Literature and Freedom

Earlier this year Ian McEwan was awarded the Jerusalem Prize for Literature, Israel’s highest honor for a foreign writer. The award is given biennially to writers “whose work deals with themes of individual freedom in society.” Previous winners have included Bertrand Russell, Simone de Beauvoir, and J M Coetzee.

McEwan did not immediately accept the award, fully aware of the long-standing, bitter disputes between Arabs and Jews in this troubled region. After the award was announced, he knew his days would not be peaceful. With “varying degrees of civility,” many individuals urged him to turn down the prize. One group wrote, “that whatever I believed about literature, its nobility and reach, I couldn't escape the politics of my decision.” A fellow writer told him that next time he should get his prize from Denmark.

In the end he went to Jerusalem to accept the prize and delivered what to my mind was an eloquent speech. I feel almost compelled to cite excerpts from it. Throughout he spoke of the thorny relationship between literature and politics.

“I would say as a general principle that when politics enters every corner of existence, then something has gone profoundly wrong. And no one can pretend here that all is well when the freedom of the individual, that is to say, of all individuals sits so awkwardly with the current situation in Jerusalem.”

In this context he spoke of the nihilism, as he put it, on both sides: On the one hand,“…once you’ve instituted a prize for philosophers and creative writers, you have embraced freedom of thought and open discourse, and I take the continued existence of the Jerusalem Prize as a tribute to the precious tradition of a democracy of ideas in Israel.”

And on the other, “… the continued evictions and demolitions, and relentless purchases of Palestinian homes in East Jerusalem, the process of right of return granted to Jews but not Arabs. These so-called 'facts on the ground' are a hardening concrete poured over the future, over future generations of Palestinian and Israeli children who will inherit the conflict and find it even more difficult to resolve than it is today, more difficult to assert their right to self-realisation.”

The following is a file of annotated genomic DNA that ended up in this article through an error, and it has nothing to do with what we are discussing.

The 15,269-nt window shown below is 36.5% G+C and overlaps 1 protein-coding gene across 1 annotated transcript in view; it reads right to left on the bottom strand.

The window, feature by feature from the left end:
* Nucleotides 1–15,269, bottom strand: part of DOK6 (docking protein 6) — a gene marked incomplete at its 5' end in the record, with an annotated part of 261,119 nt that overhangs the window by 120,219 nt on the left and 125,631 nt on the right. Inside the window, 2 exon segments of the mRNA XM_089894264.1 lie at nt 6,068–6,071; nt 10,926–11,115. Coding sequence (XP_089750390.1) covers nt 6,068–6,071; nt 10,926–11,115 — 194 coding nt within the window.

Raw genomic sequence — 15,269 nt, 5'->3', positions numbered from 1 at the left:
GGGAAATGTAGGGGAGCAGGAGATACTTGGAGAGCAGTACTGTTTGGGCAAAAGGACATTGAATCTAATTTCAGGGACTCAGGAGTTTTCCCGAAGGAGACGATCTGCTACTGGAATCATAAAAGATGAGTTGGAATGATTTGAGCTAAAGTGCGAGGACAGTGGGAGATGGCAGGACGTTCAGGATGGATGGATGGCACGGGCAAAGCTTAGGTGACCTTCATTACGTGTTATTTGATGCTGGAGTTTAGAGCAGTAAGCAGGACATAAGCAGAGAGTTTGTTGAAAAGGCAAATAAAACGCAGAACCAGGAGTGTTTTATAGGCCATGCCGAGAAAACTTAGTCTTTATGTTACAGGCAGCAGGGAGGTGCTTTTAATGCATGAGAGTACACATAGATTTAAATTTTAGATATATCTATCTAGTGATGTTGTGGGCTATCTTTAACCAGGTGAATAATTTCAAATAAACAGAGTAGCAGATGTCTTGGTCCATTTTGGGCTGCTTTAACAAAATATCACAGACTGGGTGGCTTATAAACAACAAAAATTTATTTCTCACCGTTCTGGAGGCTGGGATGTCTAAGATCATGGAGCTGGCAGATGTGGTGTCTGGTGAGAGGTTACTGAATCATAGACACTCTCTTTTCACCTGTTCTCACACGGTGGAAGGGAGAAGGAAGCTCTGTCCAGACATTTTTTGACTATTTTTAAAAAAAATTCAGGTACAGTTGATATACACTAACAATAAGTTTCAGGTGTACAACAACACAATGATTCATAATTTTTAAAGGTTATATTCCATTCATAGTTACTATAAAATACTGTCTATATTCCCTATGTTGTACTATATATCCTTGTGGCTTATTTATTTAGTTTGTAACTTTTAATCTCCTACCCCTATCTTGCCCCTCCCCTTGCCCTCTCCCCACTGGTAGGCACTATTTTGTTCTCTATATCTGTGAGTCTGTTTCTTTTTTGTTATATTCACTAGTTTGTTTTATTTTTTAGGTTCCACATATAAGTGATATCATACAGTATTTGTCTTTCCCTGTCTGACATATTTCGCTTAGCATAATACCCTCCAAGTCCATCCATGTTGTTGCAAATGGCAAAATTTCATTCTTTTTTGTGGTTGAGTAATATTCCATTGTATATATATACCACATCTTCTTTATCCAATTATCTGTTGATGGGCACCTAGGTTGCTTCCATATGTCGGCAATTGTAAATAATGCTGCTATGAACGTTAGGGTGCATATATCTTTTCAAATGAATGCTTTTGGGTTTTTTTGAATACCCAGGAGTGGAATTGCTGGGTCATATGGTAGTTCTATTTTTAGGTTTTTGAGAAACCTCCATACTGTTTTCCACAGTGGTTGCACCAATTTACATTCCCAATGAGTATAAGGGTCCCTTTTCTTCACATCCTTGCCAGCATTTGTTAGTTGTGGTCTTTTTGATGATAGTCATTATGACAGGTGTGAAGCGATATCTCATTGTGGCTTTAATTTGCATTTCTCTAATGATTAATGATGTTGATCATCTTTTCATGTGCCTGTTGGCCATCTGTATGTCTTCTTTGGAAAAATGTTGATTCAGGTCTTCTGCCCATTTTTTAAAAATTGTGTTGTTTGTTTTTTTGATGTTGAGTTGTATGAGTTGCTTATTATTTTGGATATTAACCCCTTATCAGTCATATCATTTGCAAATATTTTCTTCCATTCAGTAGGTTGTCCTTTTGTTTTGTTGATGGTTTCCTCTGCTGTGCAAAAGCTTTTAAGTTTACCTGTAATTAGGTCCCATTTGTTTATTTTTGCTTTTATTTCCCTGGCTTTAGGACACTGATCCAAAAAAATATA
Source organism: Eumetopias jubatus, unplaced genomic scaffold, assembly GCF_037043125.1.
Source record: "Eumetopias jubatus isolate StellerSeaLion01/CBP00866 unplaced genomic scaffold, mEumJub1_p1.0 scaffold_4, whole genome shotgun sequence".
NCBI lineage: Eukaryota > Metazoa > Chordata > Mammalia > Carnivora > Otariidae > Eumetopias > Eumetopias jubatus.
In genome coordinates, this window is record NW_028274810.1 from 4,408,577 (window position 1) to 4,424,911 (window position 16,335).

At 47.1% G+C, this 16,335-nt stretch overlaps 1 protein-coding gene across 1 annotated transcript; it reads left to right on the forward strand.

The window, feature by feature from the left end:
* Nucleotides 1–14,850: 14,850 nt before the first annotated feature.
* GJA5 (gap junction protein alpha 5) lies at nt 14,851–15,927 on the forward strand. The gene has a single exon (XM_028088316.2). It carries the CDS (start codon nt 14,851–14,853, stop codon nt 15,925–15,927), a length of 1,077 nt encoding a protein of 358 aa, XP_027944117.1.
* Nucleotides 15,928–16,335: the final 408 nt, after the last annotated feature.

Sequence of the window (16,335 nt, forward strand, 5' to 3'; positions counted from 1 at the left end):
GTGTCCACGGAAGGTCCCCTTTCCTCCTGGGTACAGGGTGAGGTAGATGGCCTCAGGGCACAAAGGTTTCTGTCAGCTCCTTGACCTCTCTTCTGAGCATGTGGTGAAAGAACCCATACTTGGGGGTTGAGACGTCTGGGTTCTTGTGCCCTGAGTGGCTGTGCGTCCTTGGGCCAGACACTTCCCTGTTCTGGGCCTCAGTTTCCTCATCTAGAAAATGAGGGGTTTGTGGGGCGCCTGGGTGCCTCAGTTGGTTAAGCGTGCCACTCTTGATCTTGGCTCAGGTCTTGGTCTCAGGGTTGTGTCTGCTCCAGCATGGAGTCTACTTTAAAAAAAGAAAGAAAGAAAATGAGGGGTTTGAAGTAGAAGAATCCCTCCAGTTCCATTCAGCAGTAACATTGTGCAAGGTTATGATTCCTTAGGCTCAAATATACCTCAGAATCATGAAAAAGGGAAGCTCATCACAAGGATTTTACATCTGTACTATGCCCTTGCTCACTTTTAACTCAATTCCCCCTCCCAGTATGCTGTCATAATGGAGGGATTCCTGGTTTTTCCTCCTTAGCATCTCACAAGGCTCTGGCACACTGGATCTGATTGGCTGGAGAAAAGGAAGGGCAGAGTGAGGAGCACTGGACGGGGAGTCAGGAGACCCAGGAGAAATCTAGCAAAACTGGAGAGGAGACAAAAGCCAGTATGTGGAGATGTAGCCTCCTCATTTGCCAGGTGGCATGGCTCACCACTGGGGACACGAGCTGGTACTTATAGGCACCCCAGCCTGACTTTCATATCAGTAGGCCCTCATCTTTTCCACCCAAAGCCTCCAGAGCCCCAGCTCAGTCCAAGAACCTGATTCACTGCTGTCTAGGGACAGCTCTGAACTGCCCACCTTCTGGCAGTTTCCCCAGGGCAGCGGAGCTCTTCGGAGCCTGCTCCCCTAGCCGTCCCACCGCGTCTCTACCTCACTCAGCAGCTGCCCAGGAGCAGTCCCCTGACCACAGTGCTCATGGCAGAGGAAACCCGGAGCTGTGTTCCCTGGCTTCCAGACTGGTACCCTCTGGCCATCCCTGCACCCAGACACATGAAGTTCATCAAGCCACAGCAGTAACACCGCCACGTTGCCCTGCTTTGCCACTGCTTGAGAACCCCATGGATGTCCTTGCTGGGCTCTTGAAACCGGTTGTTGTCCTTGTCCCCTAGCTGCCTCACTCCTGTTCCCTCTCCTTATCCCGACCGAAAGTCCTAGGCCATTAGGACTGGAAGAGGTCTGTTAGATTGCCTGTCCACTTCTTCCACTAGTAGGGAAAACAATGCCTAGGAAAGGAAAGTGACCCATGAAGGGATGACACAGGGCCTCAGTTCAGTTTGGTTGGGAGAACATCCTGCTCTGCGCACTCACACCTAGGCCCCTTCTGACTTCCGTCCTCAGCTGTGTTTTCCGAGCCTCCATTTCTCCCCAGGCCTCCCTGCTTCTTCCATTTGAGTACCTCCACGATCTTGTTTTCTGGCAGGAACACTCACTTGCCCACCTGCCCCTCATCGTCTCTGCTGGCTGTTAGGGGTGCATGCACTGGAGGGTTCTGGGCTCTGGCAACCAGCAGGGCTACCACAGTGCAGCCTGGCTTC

With equal conviction and insight he spoke of the long tradition of literature and its relationship to individual freedom. “Throughout the nineteenth and twentieth centuries, in the works of masters like Charles Dickens, George Eliot, James Joyce and Virginia Woolf, the literary illusion of character and the representation of consciousness were refined, with the result that the novel has become our best, most sensitive means of exploring the freedom of the individual -- and such explorations often depict what happens when that freedom is denied.”

He acknowledged the many great Jewish writers both past and present—Bruno Schulz, Kafka, Bellow, Primo Levi and he singled out three contemporary figures, Amos Oz, Abrahim Yehoshua and David Grossman. And more generally, “We speak of a Jewish tradition in the novel -- a vast, complex tradition, but still bound by common themes: a sometimes ironical attitude to a god; acceptance of an underlying metaphysical comedy and above all, in a world of suffering and oppression, deep sympathy for the individual as victim; finally, determination to grant to the downtrodden the respect that fiction can confer when it illuminates the inner life.”

In spite of the “great and self-evident injustice [that] hangs in the air,” he concluded by saying, “I gratefully accept this prize in the hope that the authorities in Jerusalem -- a twin capital, one day, I hope -- will look to the future of its children and the conflicts that potentially could engulf them, end the settlements and encroachments and aspire creatively to the open, respectful, plural condition of the novel, the literary form that they honour tonight.”

McEwan is donating the modest amount of the award--$10,000—to Combatants for Peace, an organization that brings together former Israeli and Palestinian soldiers to speak before groups about the impossibility of a military solution to the conflict.